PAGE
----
The Consumer Price Index (CPI) inflation fell further to 2.18 percent in the month of May, inching closer to the 2 percent lower band of the monetary policy committee (MPC) forecast, and raising questions on the inflation forecast and guidance given by the Reserve Bank of India (RBI).
Remember, in April this year, the RBI shared its inflation outlook for financial year 2017-18, saying it expects inflation to average 4.5 percent in the first half of the year and 5 percent in the second half. With inflation already showing a declining trend, 2.99 percent in April and 2.18 percent in May, in hindsight, the RBI got the April forecast wrong by a big margin.
Later, in the June policy, the RBI changed its inflation forecast to say “if the configurations evident in April are sustained, then absent policy interventions, headline inflation is projected in the range of 2-3.5 percent in the first half of the year and 3.5-4.5 percent in the second half”.
In a note issued on Monday, SBI Group chief economic advisor, Soumya Kanti Ghosh said, he expects inflation to remain below 2 percent in the next two months.
“We believe that most inflation risks are now on the downside. In fact a comparison of food prices in the last 3 years indicates that food prices are now lower than the average and prices are not even mean reverting but mean reversing/ lower than the mean. When compared to October 2016 food prices with the 3 year average, the prices have barely moved. Thus the impact on food prices seems permanent,” Ghosh said.
“Going forward, CPI is expected to be sub-2 percent for the next two months before moving up but will stay below 4 percent till November. For FY18, CPI inflation average could thus be 3.5 percent with a significant downward bias. With inflation now at 2.18 percent,” Ghosh said. In other words, RBI’s inflation guidance to the market isn’t inspiring any confidence it is supposed to give. Also, if the inflation prognosis goes terribly wrong, it will likely boomerang on the MPC and the RBI as it wouldn’t be able to justify the reasons on why it didn’t go for a rate cut for so long—particularly at a time when union finance minister Arun Jaitley has been openly asking for it, so does chief economic advisor, Arvind Subramanian.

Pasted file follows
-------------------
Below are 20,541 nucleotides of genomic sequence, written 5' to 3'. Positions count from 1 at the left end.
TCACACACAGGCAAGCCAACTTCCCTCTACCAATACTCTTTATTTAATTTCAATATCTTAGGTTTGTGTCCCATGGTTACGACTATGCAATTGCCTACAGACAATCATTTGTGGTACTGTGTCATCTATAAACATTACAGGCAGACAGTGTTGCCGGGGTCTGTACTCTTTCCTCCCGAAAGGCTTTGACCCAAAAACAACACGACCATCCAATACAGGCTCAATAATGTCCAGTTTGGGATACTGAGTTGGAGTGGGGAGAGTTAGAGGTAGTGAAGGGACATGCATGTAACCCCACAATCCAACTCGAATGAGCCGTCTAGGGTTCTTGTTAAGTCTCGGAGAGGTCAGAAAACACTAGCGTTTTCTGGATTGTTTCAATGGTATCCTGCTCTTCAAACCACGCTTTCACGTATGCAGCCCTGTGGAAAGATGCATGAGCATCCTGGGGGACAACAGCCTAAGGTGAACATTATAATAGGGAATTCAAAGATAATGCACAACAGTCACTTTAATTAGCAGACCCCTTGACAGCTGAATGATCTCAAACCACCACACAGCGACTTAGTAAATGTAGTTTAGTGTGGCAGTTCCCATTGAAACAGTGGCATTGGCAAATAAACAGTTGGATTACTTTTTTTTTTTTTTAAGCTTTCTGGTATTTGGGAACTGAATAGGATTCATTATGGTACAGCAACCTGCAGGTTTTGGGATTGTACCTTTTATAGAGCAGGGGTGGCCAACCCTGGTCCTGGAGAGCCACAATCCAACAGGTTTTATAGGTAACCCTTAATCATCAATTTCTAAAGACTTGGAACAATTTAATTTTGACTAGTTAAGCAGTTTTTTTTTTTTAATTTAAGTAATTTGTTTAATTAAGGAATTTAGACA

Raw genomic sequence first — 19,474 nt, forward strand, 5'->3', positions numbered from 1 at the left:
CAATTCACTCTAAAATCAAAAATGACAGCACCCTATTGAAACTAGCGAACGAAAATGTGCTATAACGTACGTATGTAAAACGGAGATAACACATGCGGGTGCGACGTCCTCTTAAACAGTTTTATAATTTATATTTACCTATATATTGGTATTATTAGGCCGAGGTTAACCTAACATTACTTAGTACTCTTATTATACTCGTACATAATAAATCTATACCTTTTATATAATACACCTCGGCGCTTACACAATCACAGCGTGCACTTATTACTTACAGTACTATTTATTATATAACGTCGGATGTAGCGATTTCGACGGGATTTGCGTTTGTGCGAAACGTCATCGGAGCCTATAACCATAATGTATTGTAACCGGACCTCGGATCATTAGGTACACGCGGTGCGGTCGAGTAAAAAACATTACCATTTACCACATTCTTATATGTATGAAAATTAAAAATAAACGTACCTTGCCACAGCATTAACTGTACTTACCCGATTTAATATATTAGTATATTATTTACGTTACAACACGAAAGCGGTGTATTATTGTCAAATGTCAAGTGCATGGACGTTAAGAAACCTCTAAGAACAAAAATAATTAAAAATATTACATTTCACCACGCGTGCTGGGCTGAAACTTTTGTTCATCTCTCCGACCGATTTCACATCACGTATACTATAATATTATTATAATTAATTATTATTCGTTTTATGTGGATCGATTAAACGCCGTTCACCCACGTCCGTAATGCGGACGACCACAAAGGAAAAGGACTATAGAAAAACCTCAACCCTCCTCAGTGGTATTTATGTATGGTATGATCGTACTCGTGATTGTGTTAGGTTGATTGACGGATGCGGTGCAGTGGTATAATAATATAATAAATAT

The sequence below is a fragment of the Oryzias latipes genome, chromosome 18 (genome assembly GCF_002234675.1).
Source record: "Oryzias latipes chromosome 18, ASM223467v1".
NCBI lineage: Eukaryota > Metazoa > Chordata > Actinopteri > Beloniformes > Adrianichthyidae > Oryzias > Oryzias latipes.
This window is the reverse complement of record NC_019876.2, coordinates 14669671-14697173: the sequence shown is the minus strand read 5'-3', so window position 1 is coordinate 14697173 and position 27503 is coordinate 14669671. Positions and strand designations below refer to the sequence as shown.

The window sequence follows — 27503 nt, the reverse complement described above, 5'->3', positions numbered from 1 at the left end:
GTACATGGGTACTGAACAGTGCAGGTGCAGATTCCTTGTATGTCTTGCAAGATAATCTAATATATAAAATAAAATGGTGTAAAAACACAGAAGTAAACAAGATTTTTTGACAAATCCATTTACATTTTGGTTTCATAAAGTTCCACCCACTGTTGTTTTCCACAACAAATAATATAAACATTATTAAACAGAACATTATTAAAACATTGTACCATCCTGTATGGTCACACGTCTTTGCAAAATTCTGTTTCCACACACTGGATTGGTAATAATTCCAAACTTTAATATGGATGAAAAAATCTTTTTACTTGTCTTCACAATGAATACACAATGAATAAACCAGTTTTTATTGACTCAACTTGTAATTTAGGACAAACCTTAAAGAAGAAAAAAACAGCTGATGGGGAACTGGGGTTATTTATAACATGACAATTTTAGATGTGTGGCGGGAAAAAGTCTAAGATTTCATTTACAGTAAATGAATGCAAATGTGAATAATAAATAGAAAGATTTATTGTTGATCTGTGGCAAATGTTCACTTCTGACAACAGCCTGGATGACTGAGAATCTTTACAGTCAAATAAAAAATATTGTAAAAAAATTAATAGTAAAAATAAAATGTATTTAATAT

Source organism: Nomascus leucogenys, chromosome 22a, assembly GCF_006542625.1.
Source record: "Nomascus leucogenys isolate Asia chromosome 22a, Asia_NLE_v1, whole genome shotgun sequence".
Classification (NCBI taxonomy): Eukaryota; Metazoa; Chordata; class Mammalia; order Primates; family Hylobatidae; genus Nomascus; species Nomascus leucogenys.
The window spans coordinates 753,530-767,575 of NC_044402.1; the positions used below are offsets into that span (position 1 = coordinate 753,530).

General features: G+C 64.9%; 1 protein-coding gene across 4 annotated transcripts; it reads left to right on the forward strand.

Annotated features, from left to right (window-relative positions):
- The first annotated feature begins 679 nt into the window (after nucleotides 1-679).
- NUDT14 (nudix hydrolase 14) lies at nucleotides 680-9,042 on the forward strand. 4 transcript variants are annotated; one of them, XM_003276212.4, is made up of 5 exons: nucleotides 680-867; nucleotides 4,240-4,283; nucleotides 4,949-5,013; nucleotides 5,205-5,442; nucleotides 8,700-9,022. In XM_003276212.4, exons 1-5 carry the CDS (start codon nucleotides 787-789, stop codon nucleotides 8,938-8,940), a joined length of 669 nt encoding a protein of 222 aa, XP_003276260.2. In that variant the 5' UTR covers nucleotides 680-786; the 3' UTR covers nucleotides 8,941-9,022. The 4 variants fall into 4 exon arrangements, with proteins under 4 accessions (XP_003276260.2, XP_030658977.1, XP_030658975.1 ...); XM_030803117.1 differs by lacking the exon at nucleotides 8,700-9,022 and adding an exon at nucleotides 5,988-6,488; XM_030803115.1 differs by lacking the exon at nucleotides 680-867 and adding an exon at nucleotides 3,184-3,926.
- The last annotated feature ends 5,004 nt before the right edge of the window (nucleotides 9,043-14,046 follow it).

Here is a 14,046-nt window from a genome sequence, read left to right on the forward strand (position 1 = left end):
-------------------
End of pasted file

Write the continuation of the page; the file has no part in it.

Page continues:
The government is more than worried about the growth scenario. A closer look at the January-March GDP numbers show that except for government spending and growth in agriculture (thanks to good rains last year), no major segments showed any promise. Construction, services, manufacturing and gross fixed capital formation — all have shown a disappointing picture. If one leaves out public spending and agriculture, then GVA growth plummets to 3.8 percent in the fourth quarter, compared with 10.7 percent in the comparable quarter last year. Such a fall is enough to scare any government about the growth scenario and look for remedies.
Even the industrial production numbers do not offer any relief. From 3.8 percent in March (which was revised upwards from 2.7 percent), the Index of Industrial Production (IIP) has plunged to 3.1 percent in April, with major slump in capital goods and in consumer spending. This is also due to the fact that a slew of factors including the impact of note ban continue to have their impact on certain segments. Even the March data is slightly unconvincing since there has been a abnormal revision in the capital goods segment from negative 1 percent to 9.6 percent. Clearly, no wonder why the government is asking for a rate cut boost.
True, the MPC and RBI are primarily bothered about inflation (price stability) not economic growth. It can, and it should, as it deems fit to, manage the inflation balance. But, the continuous failure in forecasting and guiding on the inflation scenario will come back to haunt these entities. The logic on a longer-than-expected rate pause will be questioned.
(Data support from Kishor Kadam)
Updated Date: Jun 13, 2017 11:01 AM